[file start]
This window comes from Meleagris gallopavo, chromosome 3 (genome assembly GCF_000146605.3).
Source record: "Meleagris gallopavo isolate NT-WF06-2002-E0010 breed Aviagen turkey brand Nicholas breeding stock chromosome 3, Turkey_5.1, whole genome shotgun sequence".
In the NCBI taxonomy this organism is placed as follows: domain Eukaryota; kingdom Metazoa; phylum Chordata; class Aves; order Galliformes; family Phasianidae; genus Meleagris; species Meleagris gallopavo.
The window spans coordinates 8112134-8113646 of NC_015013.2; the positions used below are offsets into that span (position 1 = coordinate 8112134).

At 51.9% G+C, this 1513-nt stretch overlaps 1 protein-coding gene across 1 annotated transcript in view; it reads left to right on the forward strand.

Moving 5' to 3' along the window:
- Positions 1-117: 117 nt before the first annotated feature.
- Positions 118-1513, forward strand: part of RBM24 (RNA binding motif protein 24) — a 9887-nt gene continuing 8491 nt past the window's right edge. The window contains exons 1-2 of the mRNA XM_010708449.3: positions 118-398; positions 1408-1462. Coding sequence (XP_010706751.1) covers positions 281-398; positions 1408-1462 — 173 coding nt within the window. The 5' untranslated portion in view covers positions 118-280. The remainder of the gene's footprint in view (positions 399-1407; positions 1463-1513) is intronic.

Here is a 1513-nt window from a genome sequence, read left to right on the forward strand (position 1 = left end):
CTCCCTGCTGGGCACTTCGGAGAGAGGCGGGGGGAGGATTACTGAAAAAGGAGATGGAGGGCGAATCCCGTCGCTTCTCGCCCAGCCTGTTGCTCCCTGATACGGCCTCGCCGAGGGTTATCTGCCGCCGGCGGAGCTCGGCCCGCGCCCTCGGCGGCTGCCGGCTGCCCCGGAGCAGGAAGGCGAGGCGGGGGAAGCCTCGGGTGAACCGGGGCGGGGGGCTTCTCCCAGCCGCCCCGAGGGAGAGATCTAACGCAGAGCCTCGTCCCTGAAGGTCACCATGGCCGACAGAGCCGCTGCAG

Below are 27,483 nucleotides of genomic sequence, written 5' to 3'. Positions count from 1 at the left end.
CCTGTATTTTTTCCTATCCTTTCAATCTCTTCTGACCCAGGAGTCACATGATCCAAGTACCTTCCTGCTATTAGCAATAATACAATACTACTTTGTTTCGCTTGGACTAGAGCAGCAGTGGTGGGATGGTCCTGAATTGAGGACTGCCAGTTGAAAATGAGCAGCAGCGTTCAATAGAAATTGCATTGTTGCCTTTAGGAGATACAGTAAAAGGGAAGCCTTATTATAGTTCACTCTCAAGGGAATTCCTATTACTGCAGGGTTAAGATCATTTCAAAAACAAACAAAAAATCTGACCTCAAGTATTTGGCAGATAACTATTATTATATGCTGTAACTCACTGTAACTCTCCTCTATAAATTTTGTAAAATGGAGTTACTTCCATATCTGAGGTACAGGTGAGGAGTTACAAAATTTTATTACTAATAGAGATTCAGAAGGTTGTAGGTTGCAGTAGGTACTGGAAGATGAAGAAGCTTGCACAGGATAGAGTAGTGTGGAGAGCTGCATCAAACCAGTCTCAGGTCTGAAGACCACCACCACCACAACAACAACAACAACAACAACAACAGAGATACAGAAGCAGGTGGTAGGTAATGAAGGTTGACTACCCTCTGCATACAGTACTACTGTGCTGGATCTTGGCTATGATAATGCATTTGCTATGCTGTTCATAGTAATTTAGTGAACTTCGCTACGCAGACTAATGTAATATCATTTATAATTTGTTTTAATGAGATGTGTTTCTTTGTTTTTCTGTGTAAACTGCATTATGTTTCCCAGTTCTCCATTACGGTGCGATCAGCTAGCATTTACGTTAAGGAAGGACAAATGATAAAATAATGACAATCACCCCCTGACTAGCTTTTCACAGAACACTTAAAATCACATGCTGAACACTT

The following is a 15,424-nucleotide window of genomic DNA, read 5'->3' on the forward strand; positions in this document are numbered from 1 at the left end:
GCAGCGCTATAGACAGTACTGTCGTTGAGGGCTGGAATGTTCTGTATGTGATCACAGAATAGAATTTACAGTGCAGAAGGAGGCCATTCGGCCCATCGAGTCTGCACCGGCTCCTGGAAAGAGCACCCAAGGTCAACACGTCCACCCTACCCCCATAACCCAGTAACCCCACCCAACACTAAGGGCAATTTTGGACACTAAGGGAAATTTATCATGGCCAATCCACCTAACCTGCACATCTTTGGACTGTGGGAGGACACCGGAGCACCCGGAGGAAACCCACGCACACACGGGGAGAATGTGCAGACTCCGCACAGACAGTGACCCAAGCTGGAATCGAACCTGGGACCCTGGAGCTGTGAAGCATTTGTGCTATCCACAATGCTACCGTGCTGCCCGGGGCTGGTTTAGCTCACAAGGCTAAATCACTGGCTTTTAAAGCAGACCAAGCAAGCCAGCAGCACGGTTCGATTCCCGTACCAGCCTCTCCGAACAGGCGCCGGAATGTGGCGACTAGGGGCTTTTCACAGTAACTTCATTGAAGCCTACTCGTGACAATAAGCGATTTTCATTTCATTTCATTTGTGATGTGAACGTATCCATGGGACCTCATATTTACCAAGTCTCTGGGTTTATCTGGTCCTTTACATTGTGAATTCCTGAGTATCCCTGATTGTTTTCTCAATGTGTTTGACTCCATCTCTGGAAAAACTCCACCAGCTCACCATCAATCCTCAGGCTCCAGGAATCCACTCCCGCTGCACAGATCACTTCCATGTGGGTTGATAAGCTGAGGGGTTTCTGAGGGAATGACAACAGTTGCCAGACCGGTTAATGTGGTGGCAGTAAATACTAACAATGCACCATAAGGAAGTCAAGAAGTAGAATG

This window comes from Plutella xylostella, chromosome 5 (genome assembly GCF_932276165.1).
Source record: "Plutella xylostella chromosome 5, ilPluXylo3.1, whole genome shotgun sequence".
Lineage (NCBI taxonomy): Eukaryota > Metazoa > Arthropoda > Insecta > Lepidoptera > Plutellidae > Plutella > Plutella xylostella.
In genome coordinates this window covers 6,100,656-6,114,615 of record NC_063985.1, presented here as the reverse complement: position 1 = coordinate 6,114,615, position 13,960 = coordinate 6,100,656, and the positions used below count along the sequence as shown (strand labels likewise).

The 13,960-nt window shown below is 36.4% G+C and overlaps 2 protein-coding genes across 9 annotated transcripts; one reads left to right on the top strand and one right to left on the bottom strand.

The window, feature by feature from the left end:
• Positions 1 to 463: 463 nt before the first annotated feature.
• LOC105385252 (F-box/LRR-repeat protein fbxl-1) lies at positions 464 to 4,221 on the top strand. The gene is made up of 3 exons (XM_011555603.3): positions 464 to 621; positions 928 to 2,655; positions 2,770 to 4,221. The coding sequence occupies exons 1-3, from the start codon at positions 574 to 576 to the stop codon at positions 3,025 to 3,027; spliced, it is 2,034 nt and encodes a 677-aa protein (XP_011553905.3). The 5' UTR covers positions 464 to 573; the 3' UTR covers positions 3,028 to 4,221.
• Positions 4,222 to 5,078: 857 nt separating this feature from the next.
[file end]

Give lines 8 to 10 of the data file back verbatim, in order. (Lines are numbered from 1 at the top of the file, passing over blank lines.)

- Positions 118-1513, forward strand: part of RBM24 (RNA binding motif protein 24) — a 9887-nt gene continuing 8491 nt past the window's right edge. The window contains exons 1-2 of the mRNA XM_010708449.3: positions 118-398; positions 1408-1462. Coding sequence (XP_010706751.1) covers positions 281-398; positions 1408-1462 — 173 coding nt within the window. The 5' untranslated portion in view covers positions 118-280. The remainder of the gene's footprint in view (positions 399-1407; positions 1463-1513) is intronic.

Here is a 1513-nt window from a genome sequence, read left to right on the forward strand (position 1 = left end):
CTCCCTGCTGGGCACTTCGGAGAGAGGCGGGGGGAGGATTACTGAAAAAGGAGATGGAGGGCGAATCCCGTCGCTTCTCGCCCAGCCTGTTGCTCCCTGATACGGCCTCGCCGAGGGTTATCTGCCGCCGGCGGAGCTCGGCCCGCGCCCTCGGCGGCTGCCGGCTGCCCCGGAGCAGGAAGGCGAGGCGGGGGAAGCCTCGGGTGAACCGGGGCGGGGGGCTTCTCCCAGCCGCCCCGAGGGAGAGATCTAACGCAGAGCCTCGTCCCTGAAGGTCACCATGGCCGACAGAGCCGCTGCAG